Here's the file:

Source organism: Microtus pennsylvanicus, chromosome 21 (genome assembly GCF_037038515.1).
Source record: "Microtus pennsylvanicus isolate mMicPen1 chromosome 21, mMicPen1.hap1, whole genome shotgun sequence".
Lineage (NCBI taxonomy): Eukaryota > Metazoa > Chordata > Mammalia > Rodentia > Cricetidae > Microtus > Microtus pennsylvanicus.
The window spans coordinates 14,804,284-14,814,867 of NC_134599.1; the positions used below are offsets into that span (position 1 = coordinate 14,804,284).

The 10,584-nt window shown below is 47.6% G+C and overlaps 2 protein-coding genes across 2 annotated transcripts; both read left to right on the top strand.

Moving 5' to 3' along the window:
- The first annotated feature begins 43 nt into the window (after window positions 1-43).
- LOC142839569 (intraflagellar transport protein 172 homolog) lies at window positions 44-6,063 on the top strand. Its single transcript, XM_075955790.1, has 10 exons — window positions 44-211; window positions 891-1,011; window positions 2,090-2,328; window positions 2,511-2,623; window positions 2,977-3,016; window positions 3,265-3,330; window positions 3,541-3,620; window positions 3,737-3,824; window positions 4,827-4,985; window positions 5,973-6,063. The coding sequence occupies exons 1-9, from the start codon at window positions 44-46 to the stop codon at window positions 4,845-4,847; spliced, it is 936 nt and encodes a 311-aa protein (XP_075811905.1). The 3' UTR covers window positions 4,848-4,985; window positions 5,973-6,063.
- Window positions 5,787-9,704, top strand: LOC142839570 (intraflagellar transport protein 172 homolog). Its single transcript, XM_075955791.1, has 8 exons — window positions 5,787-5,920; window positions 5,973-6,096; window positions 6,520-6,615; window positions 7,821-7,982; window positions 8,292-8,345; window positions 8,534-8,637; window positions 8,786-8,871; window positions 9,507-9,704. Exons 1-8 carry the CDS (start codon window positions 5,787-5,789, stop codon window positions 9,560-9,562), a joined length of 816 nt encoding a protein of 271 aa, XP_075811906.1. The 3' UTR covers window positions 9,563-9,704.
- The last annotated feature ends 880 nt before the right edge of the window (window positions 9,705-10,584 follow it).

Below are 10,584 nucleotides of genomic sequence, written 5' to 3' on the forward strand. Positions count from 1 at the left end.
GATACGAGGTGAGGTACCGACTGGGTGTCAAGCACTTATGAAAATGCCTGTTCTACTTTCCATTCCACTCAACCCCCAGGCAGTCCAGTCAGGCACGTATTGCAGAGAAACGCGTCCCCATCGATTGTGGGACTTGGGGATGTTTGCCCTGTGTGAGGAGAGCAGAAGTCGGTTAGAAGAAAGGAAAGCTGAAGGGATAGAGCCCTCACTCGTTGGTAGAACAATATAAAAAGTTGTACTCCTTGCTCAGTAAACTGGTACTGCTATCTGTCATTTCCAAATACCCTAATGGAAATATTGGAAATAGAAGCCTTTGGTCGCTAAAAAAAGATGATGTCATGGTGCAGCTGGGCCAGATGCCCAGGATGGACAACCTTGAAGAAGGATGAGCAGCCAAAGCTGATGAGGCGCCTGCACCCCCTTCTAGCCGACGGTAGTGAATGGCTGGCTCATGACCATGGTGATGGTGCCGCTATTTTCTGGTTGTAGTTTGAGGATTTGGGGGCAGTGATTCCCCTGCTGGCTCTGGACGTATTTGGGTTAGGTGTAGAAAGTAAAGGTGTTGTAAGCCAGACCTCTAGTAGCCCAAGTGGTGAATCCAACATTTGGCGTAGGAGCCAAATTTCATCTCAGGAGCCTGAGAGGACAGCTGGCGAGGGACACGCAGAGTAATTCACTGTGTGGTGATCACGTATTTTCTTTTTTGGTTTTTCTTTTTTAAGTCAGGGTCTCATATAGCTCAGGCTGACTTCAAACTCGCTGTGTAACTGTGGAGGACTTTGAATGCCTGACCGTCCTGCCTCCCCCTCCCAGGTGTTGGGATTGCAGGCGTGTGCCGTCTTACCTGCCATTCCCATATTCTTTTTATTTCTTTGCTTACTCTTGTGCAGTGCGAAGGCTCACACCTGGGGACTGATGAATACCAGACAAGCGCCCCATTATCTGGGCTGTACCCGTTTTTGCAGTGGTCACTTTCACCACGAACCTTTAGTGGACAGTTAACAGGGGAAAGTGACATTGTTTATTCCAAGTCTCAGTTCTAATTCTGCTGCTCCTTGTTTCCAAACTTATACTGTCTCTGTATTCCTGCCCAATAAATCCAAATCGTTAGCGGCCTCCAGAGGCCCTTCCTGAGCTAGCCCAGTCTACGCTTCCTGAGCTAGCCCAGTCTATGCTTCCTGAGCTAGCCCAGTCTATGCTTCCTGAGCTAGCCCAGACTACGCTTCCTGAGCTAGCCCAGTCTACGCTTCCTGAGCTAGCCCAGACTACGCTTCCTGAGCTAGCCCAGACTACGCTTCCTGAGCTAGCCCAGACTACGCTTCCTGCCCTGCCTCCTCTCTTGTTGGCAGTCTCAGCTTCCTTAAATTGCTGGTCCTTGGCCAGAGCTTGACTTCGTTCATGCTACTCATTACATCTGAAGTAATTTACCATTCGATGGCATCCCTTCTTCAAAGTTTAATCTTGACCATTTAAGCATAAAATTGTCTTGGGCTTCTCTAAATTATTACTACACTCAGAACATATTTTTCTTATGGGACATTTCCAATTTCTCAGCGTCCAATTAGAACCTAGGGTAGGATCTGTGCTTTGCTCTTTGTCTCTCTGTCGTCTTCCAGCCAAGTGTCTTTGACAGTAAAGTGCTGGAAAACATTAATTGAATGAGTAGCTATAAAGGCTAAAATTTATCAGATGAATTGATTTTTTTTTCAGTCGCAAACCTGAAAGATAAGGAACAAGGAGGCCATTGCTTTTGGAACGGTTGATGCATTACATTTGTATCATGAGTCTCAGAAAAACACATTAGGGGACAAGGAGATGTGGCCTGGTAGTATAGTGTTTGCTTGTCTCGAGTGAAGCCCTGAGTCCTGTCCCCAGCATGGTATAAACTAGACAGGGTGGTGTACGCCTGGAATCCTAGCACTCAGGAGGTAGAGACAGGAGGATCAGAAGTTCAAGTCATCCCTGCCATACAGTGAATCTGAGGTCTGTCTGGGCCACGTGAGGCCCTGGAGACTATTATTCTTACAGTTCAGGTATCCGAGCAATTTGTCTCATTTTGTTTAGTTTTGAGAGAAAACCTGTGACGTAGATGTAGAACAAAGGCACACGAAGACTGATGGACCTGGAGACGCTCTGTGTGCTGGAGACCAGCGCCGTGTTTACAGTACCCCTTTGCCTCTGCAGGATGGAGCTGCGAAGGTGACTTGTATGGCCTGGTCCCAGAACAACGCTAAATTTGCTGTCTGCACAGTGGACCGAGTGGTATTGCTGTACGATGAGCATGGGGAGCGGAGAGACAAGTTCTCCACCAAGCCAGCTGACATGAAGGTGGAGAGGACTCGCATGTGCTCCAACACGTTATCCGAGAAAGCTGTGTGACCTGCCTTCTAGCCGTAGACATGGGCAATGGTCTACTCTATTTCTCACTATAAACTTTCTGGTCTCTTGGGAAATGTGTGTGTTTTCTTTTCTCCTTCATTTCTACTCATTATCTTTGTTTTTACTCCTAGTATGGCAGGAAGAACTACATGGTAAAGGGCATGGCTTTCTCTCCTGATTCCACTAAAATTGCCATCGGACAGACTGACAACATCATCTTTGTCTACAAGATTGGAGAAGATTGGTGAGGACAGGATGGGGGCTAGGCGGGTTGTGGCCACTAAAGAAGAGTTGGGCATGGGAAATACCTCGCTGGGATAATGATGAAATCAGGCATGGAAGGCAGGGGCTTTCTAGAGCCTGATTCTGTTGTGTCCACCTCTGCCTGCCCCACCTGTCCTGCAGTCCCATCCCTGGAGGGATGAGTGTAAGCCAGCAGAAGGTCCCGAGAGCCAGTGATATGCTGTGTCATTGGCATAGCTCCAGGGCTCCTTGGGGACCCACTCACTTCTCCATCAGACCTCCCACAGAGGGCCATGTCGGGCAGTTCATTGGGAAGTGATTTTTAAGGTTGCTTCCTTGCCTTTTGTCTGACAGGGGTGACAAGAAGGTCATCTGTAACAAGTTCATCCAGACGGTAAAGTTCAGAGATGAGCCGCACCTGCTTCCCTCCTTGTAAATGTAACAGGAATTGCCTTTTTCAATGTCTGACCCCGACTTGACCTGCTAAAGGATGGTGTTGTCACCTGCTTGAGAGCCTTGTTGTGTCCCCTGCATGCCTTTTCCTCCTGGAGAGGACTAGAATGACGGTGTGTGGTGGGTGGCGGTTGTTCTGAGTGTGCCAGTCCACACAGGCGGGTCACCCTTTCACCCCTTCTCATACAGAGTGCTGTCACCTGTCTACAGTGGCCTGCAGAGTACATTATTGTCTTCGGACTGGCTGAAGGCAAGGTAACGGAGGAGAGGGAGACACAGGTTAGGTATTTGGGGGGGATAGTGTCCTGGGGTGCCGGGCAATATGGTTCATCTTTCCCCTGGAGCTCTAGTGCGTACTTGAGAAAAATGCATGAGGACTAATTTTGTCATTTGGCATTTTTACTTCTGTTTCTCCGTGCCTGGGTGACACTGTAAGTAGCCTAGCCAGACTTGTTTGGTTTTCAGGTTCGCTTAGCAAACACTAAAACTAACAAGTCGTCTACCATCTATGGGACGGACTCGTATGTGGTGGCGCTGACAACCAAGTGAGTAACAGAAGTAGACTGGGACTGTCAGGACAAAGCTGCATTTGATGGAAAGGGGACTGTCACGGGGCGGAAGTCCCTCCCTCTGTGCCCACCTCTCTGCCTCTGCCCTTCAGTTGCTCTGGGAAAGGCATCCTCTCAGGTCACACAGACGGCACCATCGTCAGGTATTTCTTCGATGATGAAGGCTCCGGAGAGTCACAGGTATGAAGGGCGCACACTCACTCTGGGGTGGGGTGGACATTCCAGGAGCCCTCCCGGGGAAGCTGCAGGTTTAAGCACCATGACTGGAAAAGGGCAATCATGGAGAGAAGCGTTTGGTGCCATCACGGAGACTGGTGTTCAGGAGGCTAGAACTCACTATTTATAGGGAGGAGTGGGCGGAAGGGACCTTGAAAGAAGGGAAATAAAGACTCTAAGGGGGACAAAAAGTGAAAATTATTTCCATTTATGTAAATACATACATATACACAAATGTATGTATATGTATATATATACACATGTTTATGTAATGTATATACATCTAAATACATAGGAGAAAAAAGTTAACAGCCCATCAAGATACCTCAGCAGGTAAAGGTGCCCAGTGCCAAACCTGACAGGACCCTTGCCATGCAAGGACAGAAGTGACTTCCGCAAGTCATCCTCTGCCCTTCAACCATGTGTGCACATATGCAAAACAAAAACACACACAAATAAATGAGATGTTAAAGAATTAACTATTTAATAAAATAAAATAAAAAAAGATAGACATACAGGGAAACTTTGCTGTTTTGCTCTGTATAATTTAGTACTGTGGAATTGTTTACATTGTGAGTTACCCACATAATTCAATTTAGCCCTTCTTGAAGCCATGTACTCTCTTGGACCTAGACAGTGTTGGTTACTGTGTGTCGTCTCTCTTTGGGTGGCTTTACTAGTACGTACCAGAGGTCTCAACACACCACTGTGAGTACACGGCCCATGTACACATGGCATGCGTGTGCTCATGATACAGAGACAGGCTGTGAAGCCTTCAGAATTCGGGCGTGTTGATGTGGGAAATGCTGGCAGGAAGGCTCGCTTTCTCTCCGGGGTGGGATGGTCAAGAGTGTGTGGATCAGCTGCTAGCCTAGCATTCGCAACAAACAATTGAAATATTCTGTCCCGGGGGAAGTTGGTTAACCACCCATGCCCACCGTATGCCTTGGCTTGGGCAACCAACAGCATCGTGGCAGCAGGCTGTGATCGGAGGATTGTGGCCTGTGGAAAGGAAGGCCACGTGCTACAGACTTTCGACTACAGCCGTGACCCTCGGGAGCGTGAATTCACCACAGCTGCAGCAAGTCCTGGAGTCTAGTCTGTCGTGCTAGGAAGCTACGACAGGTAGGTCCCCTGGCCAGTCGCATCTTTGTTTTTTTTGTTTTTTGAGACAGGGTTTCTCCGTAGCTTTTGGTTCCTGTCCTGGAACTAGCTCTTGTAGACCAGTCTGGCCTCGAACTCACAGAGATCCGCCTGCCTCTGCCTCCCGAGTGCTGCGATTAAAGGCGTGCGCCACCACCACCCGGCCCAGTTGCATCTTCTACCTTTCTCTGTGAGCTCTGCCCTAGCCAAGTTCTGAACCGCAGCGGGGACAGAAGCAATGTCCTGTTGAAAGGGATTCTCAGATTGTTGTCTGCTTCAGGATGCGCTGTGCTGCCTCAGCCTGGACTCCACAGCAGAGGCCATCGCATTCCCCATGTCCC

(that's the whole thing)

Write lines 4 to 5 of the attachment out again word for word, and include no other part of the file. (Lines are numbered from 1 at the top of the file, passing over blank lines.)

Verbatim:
The window spans coordinates 14,804,284-14,814,867 of NC_134599.1; the positions used below are offsets into that span (position 1 = coordinate 14,804,284).

The 10,584-nt window shown below is 47.6% G+C and overlaps 2 protein-coding genes across 2 annotated transcripts; both read left to right on the top strand.